The current economic system in Australia is a Ponzi scheme based on maintaining positive GDP through migration. Populations of native species are plummeting and people are faced with increased job insecurity and housing costs, all of which are side effects of the Australian government’s ongoing drive for an ever increasing population. In the 35 years prior to 2005, Australia’s net overseas migration averaged around 70,000 per annum. But from 2005 this number was trebled, and ever since then Australia’s population has been increasing at the rate of an extra million people every three years. As a result, Australia has been a part of the on-average 68 percent fall in global wildlife populations between 1970 and 2016. Some Australian species’ numbers have plummeted by up to 97 percent, primarily due to habitat loss. The environmental havoc is justified as needed for the economy, but the evidence does not support this claim. In the 1950s and 1960s Australia had strong industry protection policies and a strong manufacturing industry, and therefore both migrant and non-migrant workers had good …

Something is Rotten in the State of Victoria

In Hamlet, after the unquiet ghost of Hamlet’s father is seen walking the battlements of the castle, the guard Marcellus observes to Horatio, “Something is rotten in the state of Denmark.” In my home state of Victoria, in Australia, COVID-19 is the unquiet ghost which has exposed the flaws in governance at the heart of my state. I suspect we are not alone, and that flaws in governance have been exposed in different ways across the world. The unusual aspect of my state is that it locked down harshly, but this did not stem the spread of COVID-19. Let me also get a few preliminaries out of the way first. I am a vulnerable person who has been lucky enough to be able to work from home with very little contact with anyone other than immediate family and medical professionals since March this year, when the first wave of COVID-19 hit Melbourne. I am not saying that the government was wrong to lockdown. In fact, at first, I was supportive of (and relieved by) its …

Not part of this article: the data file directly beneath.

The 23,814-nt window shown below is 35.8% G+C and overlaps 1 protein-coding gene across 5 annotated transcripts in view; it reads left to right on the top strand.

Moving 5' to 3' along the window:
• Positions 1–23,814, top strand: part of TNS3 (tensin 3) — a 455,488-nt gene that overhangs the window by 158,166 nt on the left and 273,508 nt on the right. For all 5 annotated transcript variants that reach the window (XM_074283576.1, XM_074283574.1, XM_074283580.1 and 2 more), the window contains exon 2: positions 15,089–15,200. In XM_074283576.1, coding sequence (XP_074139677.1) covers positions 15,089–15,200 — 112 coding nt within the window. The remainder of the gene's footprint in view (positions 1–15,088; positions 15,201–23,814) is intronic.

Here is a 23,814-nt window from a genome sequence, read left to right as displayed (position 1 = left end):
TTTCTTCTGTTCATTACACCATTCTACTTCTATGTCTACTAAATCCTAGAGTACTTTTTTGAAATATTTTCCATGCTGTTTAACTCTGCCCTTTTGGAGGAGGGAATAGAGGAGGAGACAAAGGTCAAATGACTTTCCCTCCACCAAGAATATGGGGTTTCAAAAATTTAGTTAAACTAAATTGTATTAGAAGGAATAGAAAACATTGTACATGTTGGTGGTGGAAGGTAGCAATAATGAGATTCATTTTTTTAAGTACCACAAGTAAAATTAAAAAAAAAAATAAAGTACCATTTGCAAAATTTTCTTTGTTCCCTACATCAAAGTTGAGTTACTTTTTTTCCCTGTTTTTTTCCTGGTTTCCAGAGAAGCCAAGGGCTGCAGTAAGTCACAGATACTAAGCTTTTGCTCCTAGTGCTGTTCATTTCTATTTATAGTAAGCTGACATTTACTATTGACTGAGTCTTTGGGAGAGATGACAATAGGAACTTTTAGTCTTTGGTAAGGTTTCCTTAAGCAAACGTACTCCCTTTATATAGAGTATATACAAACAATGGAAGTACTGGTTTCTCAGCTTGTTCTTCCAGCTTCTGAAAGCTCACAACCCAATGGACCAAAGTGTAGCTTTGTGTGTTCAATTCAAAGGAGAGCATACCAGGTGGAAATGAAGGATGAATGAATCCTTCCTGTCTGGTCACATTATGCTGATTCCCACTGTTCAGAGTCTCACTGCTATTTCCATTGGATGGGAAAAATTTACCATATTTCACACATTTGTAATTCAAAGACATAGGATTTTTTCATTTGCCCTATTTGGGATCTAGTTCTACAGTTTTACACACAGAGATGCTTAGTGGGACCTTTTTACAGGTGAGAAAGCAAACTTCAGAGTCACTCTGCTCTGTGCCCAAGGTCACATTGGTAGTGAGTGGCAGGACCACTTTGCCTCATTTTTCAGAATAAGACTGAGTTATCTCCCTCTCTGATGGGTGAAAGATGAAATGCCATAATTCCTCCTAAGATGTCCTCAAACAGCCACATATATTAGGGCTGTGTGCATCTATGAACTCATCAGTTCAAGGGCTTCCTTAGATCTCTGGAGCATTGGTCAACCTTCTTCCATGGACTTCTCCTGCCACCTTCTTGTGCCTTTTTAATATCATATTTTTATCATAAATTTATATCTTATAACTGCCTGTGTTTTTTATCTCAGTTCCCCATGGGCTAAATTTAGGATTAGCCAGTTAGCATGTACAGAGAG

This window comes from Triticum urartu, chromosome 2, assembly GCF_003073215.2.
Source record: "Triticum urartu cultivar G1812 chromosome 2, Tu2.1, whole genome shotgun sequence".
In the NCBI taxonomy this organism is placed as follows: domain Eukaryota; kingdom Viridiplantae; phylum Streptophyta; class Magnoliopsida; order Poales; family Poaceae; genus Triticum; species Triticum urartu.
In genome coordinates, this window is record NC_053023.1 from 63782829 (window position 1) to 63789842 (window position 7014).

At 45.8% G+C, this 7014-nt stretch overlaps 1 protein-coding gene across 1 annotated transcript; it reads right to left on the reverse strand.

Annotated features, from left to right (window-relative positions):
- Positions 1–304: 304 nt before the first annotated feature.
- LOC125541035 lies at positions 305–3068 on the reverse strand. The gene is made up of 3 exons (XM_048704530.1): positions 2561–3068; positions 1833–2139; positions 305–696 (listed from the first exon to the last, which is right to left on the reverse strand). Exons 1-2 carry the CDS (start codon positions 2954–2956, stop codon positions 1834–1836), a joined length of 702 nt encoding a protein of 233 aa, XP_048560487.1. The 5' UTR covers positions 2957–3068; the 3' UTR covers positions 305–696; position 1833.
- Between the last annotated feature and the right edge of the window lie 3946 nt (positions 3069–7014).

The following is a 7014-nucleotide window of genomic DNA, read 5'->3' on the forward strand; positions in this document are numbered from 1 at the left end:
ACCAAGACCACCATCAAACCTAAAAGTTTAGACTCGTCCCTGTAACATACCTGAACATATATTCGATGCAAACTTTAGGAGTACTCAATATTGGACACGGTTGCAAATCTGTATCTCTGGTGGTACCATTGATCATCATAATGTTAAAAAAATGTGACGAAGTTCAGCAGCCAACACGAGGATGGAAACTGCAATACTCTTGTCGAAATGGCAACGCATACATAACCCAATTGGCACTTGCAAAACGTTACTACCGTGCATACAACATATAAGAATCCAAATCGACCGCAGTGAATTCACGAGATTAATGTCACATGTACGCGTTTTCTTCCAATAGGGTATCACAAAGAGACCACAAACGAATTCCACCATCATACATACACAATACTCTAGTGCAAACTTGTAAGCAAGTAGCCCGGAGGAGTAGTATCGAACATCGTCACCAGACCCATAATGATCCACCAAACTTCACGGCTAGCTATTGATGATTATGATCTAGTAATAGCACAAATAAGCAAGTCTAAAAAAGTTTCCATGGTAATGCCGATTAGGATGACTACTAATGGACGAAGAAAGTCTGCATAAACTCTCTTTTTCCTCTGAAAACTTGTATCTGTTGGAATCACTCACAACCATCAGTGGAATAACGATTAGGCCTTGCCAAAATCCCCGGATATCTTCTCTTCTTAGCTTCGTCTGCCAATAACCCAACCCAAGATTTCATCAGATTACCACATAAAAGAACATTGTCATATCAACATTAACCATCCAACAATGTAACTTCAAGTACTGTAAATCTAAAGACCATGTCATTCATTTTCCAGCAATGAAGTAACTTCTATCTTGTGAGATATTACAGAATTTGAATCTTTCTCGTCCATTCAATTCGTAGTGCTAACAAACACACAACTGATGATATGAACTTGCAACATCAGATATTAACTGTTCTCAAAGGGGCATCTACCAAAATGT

Analyst of Totalitarianism—Reading Simon Leys Today

Simon Leys was perhaps the pre-eminent Western chronicler of Mao’s Cultural Revolution, and it is worth returning to his work for its vivid first-hand accounts of life in Beijing during this period. But Leys was also interested in the process by which, under the right conditions and with the right ideology, a society can collapse into insanity and murder. His description of the Cultural Revolution showed how political hysteria and the legitimization of violence and hatred combined to ravage a nation. These developments, however, are by no means unique to communism in general or China in particular, and Leys explored similar themes in his retelling of the harrowing true story of a ship wrecked off the coast of Australia in 1629. His book on the topic, The Wreck of the Batavia, is a short masterpiece about how the small society that the ship’s survivors tried to construct in the wake of the disaster was plunged into apocalyptic madness and murder by a psychopathic leader operating according to his own deranged totalitarian ideology. The parallels to Maoism—although Leys …

Captain Cook and the Colonial Paradox